GLOBE, 5/9).  Len Elmore, attorney/ESPN basketball analyst,
     was the Guest Columnist in Sunday's N.Y. DAILY NEWS and
     wrote on the paternity issue.  Elmore: "I am particularly
     frustrated with African-American male athletes who, despite
     their lives of privilege, fail to understand and heed the
     mistakes of the past while continuing to repeat them. ...
     They bear a greater responsibility to be role models, not to
     our children, but their own" (N.Y. DAILY NEWS, 5/10).
          NOTES: In L.A., Century Communications began carrying
     Fox Sports West 2 on most of its cable systems in the
     evenings and on weekends, leading to a full-scale launch on
     July 15.  The move leaves Comcast, which mainly serves
     Orange County, as the only "major holdout" not to carry FSW
     2 (L.A. TIMES, 5/8)....In Toronto, William Houston wrote
     that while "Hockey Night In Canada" relies heavily on
     tradition, the show "arguably, needs a new star."  Houston
     added that its declining ratings "may also be attributable
     to the show's predictability. ... To reach new viewers, the
     show needs fresh ideas" (GLOBE & MAIL, 5/9)....ESPN has
     dropped the X-Venture outdoor event from its X Games. 
     Research showed that the X-Venture earned 20% lower ratings
     than other events (SAN DIEGO UNION-TRIBUNE, 5/9)....In N.Y.,
     Maria Ricapito profiled SLAM magazine and called the title,
     with a circulation of 192,000, "the People magazine of
     basketball."  SLAM Dir of Advertising & Promotion Ronnie
     Zeidel: "We're not the hoop magazine for the 45-year-old
     couch potato.  The most important thing to these kids is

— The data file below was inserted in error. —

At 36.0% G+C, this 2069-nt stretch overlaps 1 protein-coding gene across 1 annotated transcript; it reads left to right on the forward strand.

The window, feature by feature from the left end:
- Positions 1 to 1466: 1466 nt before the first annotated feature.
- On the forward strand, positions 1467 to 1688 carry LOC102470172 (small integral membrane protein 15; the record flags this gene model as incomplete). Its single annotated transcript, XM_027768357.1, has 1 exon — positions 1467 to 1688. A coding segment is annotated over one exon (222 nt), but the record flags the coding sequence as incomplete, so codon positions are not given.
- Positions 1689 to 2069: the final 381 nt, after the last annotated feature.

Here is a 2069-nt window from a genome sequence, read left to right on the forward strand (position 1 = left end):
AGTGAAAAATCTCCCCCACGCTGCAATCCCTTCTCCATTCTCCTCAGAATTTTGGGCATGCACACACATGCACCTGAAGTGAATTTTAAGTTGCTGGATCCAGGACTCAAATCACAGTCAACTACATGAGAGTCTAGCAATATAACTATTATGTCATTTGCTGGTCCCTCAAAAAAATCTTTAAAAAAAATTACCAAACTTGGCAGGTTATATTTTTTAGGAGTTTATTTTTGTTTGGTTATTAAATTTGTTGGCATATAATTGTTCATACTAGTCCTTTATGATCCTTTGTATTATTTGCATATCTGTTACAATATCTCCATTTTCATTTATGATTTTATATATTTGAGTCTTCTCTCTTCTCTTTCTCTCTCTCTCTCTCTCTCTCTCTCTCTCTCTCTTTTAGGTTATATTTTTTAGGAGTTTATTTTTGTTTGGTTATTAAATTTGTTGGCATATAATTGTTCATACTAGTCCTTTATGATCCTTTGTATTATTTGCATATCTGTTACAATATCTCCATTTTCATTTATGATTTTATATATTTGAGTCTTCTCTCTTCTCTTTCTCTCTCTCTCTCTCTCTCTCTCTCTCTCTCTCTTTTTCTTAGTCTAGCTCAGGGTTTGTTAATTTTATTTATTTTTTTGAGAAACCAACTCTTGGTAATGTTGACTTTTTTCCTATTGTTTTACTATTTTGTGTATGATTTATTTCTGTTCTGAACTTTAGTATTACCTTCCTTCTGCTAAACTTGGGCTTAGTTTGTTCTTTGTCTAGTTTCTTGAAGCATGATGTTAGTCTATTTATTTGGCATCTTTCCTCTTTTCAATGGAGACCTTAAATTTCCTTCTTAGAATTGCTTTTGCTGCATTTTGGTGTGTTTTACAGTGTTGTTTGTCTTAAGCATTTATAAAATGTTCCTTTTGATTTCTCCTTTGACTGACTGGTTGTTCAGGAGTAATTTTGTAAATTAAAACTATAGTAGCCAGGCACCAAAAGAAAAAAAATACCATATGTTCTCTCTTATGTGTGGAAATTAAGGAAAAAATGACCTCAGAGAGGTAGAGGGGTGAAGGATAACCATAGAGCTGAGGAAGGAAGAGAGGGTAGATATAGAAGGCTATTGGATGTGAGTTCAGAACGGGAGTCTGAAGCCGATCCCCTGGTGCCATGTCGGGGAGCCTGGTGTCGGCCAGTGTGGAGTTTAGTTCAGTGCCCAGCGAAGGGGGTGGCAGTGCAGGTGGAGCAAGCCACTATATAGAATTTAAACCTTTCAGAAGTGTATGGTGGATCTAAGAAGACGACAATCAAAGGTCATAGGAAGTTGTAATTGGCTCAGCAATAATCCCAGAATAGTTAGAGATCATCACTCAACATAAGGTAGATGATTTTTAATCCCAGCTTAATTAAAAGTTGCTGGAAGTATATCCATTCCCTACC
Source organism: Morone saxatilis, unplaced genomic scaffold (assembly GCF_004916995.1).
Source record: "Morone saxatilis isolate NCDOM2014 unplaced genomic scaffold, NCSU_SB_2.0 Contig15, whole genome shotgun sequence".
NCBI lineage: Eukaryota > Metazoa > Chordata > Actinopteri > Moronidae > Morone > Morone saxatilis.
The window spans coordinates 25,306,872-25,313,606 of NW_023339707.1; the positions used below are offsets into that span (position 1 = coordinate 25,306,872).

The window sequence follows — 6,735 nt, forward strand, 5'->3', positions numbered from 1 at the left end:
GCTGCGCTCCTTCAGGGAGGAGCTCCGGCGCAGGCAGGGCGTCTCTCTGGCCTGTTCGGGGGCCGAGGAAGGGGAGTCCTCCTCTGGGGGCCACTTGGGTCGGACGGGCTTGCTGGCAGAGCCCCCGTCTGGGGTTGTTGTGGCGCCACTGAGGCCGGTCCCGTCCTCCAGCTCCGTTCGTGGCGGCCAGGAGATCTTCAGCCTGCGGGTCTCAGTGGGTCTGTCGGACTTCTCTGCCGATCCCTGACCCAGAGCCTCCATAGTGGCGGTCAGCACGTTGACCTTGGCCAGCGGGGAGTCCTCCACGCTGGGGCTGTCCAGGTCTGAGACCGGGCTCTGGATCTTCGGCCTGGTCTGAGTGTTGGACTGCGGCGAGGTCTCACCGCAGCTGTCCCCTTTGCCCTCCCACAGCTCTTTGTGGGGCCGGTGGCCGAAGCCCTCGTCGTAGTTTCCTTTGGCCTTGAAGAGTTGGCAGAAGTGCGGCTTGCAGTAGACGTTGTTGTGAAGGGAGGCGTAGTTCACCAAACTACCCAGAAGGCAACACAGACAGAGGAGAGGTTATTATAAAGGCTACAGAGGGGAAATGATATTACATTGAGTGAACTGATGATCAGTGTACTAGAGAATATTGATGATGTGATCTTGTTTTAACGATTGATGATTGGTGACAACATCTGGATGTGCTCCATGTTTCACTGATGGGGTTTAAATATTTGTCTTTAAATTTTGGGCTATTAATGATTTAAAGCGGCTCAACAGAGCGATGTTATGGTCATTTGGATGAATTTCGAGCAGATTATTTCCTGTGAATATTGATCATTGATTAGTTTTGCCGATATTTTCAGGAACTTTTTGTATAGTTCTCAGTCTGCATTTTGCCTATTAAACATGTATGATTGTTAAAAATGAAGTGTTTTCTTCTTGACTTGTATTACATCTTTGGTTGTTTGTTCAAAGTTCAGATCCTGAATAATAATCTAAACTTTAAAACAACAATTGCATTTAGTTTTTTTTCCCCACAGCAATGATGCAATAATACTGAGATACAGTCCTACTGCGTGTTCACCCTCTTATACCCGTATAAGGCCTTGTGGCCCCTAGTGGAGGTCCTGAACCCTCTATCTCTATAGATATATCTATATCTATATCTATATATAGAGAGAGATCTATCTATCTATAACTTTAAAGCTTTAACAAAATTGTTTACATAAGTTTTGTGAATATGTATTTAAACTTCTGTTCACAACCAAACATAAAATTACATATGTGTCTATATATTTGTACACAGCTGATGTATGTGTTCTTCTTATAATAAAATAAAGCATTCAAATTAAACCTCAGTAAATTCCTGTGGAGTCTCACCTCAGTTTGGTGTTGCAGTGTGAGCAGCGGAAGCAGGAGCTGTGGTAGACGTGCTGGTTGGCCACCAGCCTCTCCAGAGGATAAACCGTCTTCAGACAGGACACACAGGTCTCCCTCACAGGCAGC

basketball, fashion and girls -- in that order" (N.Y. TIMES,
     5/10)....With ESPN's "SportsCenter" approaching its 20,000th
     broadcast, Phil Mushnick questioned some of the network's
     recent research and statistics and wrote, "Too many
     SportsCenter staffers, past and current, in front of the
     camera and behind the scenes, don't know what the heck
     they're talking about. ... And these days, more time is
     spent writing one-liners and hunting for same-day clips of
     athletes who showed off for the TV cameras so they might be
     seen on SportsCenter" (N.Y. POST, 5/10)...."The SportsJerks
     NBA Tour," a six-part series on Comedy Central, premiered
     Saturday.  Co-Producer Danny DeVito said that "SportsJerks"
     could evolve into a regular series in which its two
     characters follow other sports (N.Y. POST, 5/9). 

          MSG "ignored the Knicks' radio flagship, WFAN, to sell
     ad space on in-arena give-away playoff towels to the new
     radio sports kid on the block, One on One Sports," according
     to Phil Mushnick of the N.Y. POST.  Sources say that MSG
     charged One on One $20,000 for the promo, which Mushnick
     called "hardly a lot of money to take in exchange for
     ticking off your radio partner, unless that was part of the